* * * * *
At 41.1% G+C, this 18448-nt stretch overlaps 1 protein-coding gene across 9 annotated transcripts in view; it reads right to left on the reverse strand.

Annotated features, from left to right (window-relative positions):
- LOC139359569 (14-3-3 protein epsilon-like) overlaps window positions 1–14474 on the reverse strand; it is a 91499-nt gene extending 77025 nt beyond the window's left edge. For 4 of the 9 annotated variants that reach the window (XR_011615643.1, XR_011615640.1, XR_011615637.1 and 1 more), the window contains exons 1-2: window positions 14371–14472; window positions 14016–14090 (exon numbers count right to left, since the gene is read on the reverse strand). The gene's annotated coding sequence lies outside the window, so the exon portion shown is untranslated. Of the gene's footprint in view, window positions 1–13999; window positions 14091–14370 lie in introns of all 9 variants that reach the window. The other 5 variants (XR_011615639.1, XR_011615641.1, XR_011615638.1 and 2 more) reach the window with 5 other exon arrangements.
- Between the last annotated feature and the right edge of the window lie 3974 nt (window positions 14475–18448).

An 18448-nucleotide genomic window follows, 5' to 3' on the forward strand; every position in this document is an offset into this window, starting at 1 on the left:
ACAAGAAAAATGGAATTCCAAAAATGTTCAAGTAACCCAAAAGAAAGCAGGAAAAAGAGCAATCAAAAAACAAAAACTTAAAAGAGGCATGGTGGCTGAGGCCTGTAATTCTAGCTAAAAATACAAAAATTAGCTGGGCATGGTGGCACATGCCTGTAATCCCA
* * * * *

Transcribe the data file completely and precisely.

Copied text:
At 41.1% G+C, this 18448-nt stretch overlaps 1 protein-coding gene across 9 annotated transcripts in view; it reads right to left on the reverse strand.

Annotated features, from left to right (window-relative positions):
- LOC139359569 (14-3-3 protein epsilon-like) overlaps window positions 1–14474 on the reverse strand; it is a 91499-nt gene extending 77025 nt beyond the window's left edge. For 4 of the 9 annotated variants that reach the window (XR_011615643.1, XR_011615640.1, XR_011615637.1 and 1 more), the window contains exons 1-2: window positions 14371–14472; window positions 14016–14090 (exon numbers count right to left, since the gene is read on the reverse strand). The gene's annotated coding sequence lies outside the window, so the exon portion shown is untranslated. Of the gene's footprint in view, window positions 1–13999; window positions 14091–14370 lie in introns of all 9 variants that reach the window. The other 5 variants (XR_011615639.1, XR_011615641.1, XR_011615638.1 and 2 more) reach the window with 5 other exon arrangements.
- Between the last annotated feature and the right edge of the window lie 3974 nt (window positions 14475–18448).

An 18448-nucleotide genomic window follows, 5' to 3' on the forward strand; every position in this document is an offset into this window, starting at 1 on the left:
ACAAGAAAAATGGAATTCCAAAAATGTTCAAGTAACCCAAAAGAAAGCAGGAAAAAGAGCAATCAAAAAACAAAAACTTAAAAGAGGCATGGTGGCTGAGGCCTGTAATTCTAGCTAAAAATACAAAAATTAGCTGGGCATGGTGGCACATGCCTGTAATCCCA